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Unable to use Snow Leopard SMTP mail service with Postini

3637 Views 8 Replies Latest reply: Nov 3, 2009 4:06 AM by pterobyte RSS
Paul Derby Level 1 Level 1 (115 points)
Currently Being Moderated
Nov 2, 2009 8:11 AM
After giving up on doing an upgrade from OS X Server 10.5.6 to 10.6.1, I bought a second Mini with Snow Leopard Server installed and am configuring it to eventually replace the 10.5.6 server.

I have email working just fine, except that when I change the delivery address in Postini from the Leopard server host name to the Snow Leopard Server host name, my incoming mail gets "bounced" due to too many hops.

If I change the delivery address back to the Leopard server host name, everything works just fine.

Here is the SMTP log from Snow Leopard:

Nov 2 10:38:32 testserve postfix/smtp[62796]: DFF1D4FA90: to=<>,[]:25, delay=1.9, delays=0/0.01/0.39/1.5, dsn=5.0.0, status=bounced (host[] said: 554 Too many hops - psmtp (in reply to end of DATA command))
Nov 2 10:38:32 testserve postfix/cleanup[62802]: C6D134FA93: message-id=<>

Several postings in various groups indicated this could be due to MX record problems resulting in looping. I changed the Postini destination address from the domain name to the Snow Leopard IP address and get the same bounce due to too many hops.

A DIG on the MX records for the host name of the Snow Leopard Server looks just fine.

The DNS records that I have on both servers and on zoneedit look just fine.

I checked both Postfix config files and I don't see anything that would cause problems. I think the bounce is coming from Postini, not from the Snow Leopard Server.... but not sure since Postini is logging to the SMTP log on the Snow Leopard Server.

Anyone else experiencing this same problem using Postini for SPAM filtering ahead of mail deliver?

Any ideas on how to resolve this problems would be appreciated.

Message was edited by: Paul Derby
Two Mac Mini's running OS X Server, Mac OS X (10.6.1)
  • pterobyte Level 6 Level 6 (10,910 points)
    Sounds like your message is being bounced back and forth between postini and your server. Most likely because your mail server does not think it is responsible for mail to your domain/user.

    First thing to check is that your mail server does accept mail for the mail addresses needed. Try and send local mail or change the mx record to point to your mail server directly.

    Once it does work locally and if you still have issues, please post the output of postconf -n of your server.

    Message was edited by: pterobyte
    Mac OS X (10.6.1)
  • Camelot Level 8 Level 8 (45,670 points)
    The problem is clearly:

    mydestination = $myhostname, localhost.$mydomain, localhost

    So your server isn't set to only accept mail addressed to,, or username@localhost

    This is the default setup in Snow Leopard Mail Server. You need to add '' as an additional domain that your mail server accepts mail for (Server Admin -> Mail -> Advanced -> Hosting -> Local Host Aliases.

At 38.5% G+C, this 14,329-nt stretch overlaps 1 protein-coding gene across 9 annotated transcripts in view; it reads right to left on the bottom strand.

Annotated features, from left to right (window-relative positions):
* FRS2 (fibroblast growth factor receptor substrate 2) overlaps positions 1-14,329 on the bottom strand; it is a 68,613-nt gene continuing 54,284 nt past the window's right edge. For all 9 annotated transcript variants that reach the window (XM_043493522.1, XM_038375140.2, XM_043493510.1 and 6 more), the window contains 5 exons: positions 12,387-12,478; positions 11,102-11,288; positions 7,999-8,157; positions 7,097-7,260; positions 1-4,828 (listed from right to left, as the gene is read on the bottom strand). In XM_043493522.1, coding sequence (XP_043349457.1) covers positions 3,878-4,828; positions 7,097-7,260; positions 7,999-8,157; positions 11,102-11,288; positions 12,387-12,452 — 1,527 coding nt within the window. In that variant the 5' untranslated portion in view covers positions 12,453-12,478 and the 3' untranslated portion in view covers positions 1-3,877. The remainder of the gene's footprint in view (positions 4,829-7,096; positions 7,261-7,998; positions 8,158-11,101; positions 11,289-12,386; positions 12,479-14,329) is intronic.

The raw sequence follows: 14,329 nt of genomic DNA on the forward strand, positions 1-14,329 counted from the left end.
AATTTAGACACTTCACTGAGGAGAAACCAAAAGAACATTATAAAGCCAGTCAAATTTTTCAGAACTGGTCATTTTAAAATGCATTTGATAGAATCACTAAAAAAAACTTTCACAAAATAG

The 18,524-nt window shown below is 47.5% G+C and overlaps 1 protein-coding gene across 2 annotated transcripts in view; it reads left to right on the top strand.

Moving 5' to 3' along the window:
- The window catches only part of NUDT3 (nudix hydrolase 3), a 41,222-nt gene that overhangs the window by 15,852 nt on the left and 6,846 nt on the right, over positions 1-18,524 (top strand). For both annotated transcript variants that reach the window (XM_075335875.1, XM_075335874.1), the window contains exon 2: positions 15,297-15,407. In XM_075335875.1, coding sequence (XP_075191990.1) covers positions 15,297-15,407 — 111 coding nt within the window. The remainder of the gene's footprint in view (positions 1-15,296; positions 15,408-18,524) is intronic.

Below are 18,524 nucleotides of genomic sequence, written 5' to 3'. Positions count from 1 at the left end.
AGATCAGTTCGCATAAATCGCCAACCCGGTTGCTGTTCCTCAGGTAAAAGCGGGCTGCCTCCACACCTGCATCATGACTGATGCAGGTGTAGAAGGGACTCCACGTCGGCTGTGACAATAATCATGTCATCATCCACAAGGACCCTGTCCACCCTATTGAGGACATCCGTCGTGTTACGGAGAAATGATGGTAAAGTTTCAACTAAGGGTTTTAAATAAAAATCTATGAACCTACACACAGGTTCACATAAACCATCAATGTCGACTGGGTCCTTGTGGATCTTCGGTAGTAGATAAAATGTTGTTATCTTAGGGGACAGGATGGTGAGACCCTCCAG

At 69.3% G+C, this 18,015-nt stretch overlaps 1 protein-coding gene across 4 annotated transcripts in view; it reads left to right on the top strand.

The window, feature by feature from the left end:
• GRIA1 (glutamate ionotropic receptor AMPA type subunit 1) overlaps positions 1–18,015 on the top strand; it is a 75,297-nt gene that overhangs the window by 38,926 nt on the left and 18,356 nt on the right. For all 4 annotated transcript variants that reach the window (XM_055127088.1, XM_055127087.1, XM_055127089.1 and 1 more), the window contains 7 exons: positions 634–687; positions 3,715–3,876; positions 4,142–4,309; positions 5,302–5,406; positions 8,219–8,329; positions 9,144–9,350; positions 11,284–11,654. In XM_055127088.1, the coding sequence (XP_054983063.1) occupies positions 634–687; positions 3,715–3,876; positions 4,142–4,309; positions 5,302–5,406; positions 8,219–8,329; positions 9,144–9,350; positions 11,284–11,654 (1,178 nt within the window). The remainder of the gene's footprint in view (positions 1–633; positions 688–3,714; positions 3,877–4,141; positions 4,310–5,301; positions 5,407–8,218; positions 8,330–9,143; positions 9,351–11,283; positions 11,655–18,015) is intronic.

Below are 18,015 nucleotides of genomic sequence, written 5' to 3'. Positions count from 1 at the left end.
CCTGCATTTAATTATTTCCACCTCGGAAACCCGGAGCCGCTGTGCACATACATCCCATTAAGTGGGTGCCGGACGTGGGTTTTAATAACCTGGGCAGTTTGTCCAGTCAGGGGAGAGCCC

This is the field that tells postfix what domains to accept mail for.
    Mac OS X (10.5.6)
  • pterobyte Level 6 Level 6 (10,910 points)
    According to the output of postconf -n, your mail server is not set to accept mail for You need to add to the local host aliases in Server Admin (or add it to mydestination in

    Also, I would not recommend having external IPs in mynetworks unless absolutely necessary. I didn't check the IPs, but I would think you also added Postini's IP. This is why mail to your server for was not rejected, but since it is not a final destination for your domain, your server tried to deliver back to Postini (as per the MX records).

    You should also disable greylisting since you have mail filtered by Postini already.


    P.S. Camelot was faster

    Message was edited by: pterobyte
    Mac OS X (10.6.1)
  • Camelot Level 8 Level 8 (45,670 points)
    It would seem reasonable to me that Snow Leopard would default to generating a config file with your domain name already added to the local host aliases...

    I thought that too, at first, but have since changed my thinking...

    While this might seem to make sense at one level, you can get into a lot of trouble setting up a mail server without thinking about all the parts and pieces. Spam filters, relay rules, quotas, authentication etc. all need to be setup before your mail server is ready, and everyone's settings are going to be different.

    Therefore, since you have to go through additional steps anyway before you can run your own mail server it doesn't hurt to include setting the domain name as one of those steps.

    By setting the mail server to only accept a specific set of hostnames by default you can test your mail environment safely before opening it up to the wide world.

    I have no idea if that was the thinking behind the Snow Leopard's developer teams, but it seems reasonable.
    Mac OS X (10.5.6)
  • pterobyte Level 6 Level 6 (10,910 points)
    Actually, I think Apple has made it quite easy to include the server's domain name. There's even a checkbox "Include server's domain as local host alias" above the list of local host aliases in Server Admin.
    Mac OS X (10.6.1)


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